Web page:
The global climate change problem has finally entered the world's consciousness. While efforts to find a solution have increased momentum, international attention has focused primarily on the industrial and energy sectors. The forest, and land-use sector, however, remains one of the most significant untapped opportunities for carbon mitigation. The expiration of the Kyoto Protocol's first commitment period in 2012 presents an opportunity for the international community to put this sector back on the agenda. In this timely, wide-ranging volume, an international team of experts explain the links between climate change and forests, highlighting the potential utility of this sector within emerging climate policy frameworks and carbon markets. After framing forestry activities within the larger context of climate-change policy, the contributors analyze the operation and efficacy of market-based mechanisms for forest conservation and climate change. Drawing on experiences from around the world, the authors present concrete recommendations for policymakers, project developers, and market participants.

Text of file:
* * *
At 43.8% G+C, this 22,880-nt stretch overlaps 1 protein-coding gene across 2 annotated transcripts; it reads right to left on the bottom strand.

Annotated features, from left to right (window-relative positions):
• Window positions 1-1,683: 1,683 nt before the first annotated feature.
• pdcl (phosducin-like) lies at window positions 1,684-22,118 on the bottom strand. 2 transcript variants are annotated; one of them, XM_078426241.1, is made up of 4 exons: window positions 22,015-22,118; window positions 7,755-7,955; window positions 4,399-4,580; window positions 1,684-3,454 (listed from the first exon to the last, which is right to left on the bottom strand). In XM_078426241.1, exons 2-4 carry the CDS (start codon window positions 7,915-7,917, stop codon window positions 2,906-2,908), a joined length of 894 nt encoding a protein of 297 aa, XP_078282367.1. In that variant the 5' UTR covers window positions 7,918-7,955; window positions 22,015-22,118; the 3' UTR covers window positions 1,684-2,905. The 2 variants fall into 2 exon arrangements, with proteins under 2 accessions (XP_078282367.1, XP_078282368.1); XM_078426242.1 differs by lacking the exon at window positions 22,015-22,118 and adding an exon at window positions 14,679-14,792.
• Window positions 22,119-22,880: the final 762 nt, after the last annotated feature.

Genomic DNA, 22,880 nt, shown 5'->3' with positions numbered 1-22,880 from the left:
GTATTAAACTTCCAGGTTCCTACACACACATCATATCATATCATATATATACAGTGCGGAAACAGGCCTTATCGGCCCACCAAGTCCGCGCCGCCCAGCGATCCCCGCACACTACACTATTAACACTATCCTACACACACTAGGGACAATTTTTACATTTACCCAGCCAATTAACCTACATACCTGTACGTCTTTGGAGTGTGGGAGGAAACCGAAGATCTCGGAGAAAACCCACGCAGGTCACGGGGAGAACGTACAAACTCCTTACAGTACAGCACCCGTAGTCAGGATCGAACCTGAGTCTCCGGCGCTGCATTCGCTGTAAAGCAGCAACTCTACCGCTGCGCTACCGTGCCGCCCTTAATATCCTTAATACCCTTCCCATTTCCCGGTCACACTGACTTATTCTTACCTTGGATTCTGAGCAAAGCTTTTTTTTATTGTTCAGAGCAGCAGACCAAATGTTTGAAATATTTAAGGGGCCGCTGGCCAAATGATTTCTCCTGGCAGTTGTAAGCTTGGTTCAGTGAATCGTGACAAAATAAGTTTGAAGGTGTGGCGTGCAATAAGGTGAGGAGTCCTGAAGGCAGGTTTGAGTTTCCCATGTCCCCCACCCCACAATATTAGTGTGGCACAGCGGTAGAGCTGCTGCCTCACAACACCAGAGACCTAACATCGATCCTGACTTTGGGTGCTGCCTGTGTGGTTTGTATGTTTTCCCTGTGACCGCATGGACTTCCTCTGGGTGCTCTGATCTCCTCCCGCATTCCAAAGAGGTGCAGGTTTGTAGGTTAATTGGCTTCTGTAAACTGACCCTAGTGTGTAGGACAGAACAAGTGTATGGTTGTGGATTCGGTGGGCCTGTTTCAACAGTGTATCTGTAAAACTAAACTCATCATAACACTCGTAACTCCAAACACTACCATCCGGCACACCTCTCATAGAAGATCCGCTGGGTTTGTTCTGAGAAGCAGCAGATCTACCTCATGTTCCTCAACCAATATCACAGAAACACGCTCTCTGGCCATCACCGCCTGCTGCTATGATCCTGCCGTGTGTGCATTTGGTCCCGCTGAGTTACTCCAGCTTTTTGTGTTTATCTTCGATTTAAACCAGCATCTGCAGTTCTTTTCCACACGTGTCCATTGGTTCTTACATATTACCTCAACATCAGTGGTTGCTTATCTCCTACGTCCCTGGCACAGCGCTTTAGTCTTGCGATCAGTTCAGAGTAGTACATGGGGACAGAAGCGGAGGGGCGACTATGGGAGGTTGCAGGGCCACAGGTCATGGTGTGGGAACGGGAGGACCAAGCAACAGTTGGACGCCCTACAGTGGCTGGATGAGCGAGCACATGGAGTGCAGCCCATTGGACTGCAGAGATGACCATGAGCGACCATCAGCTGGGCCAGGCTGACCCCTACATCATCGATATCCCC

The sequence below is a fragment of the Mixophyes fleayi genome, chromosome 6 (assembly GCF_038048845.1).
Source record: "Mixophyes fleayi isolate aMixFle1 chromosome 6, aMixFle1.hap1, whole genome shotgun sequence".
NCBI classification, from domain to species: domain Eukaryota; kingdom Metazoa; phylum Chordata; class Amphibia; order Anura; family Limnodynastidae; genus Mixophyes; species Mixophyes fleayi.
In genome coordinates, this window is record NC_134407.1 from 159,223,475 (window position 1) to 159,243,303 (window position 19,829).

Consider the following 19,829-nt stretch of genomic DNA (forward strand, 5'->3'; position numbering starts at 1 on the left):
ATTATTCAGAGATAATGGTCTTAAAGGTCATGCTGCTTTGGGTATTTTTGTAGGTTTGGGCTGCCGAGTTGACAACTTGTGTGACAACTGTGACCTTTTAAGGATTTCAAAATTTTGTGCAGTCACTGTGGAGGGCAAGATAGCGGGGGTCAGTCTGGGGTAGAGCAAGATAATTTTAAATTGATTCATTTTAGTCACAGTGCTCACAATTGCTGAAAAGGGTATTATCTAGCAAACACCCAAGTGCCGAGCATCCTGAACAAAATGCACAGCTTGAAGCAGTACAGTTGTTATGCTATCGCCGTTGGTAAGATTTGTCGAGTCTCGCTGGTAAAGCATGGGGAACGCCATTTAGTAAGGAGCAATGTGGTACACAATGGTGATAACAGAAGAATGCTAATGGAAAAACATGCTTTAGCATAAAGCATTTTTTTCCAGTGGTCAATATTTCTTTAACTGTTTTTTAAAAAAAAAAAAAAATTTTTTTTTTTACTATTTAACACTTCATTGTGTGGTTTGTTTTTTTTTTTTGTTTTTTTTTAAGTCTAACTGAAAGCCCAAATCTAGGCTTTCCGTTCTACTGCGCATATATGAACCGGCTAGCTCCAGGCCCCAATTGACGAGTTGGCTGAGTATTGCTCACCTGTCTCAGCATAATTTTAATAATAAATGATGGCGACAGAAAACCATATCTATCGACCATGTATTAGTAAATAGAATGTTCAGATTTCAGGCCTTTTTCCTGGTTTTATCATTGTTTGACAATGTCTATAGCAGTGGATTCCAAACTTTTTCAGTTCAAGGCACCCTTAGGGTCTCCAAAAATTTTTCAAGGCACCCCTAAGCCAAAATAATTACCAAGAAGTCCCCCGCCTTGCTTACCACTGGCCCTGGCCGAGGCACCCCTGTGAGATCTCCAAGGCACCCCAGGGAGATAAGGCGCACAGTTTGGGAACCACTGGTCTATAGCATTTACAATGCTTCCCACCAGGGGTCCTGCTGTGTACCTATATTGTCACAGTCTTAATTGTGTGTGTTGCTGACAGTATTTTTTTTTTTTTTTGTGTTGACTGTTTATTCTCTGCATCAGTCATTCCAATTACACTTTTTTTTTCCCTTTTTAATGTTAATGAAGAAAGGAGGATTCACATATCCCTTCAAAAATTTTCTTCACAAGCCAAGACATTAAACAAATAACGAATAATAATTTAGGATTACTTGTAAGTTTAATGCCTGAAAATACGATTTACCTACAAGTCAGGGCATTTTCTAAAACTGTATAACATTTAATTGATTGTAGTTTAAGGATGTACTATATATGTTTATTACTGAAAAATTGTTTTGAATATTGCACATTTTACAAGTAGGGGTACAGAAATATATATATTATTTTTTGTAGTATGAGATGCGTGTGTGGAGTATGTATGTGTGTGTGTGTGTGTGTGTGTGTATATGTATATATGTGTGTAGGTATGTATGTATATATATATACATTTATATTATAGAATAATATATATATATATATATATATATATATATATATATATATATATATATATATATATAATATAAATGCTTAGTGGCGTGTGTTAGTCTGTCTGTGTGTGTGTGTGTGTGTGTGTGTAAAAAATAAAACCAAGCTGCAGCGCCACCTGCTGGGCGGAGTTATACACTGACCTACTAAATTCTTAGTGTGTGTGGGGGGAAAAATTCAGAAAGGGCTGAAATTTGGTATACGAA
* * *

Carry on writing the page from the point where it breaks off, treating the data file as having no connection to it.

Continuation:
They discuss sequestration rights in Chile, carbon offset programs in Australia and New Zealand, and emerging policy incentives at all levels of the U.S. government. The book also explores the different voluntary schemes for carbon crediting, provides an overview of best practices in carbon accounting, and presents tools for use in future sequestration and offset programs. It concludes with consideration of various incentive options for slowing deforestation and protecting the world's remaining forests. Climate Change and Forests provides a realistic view of the role that the forest and land-use sector can play in a post-Kyoto regime. It will serve as a practical reference manual for anyone concerned about climate policy, including the negotiators working to define a robust and enduring international framework for addressing climate change.
Publisher: Brookings Institution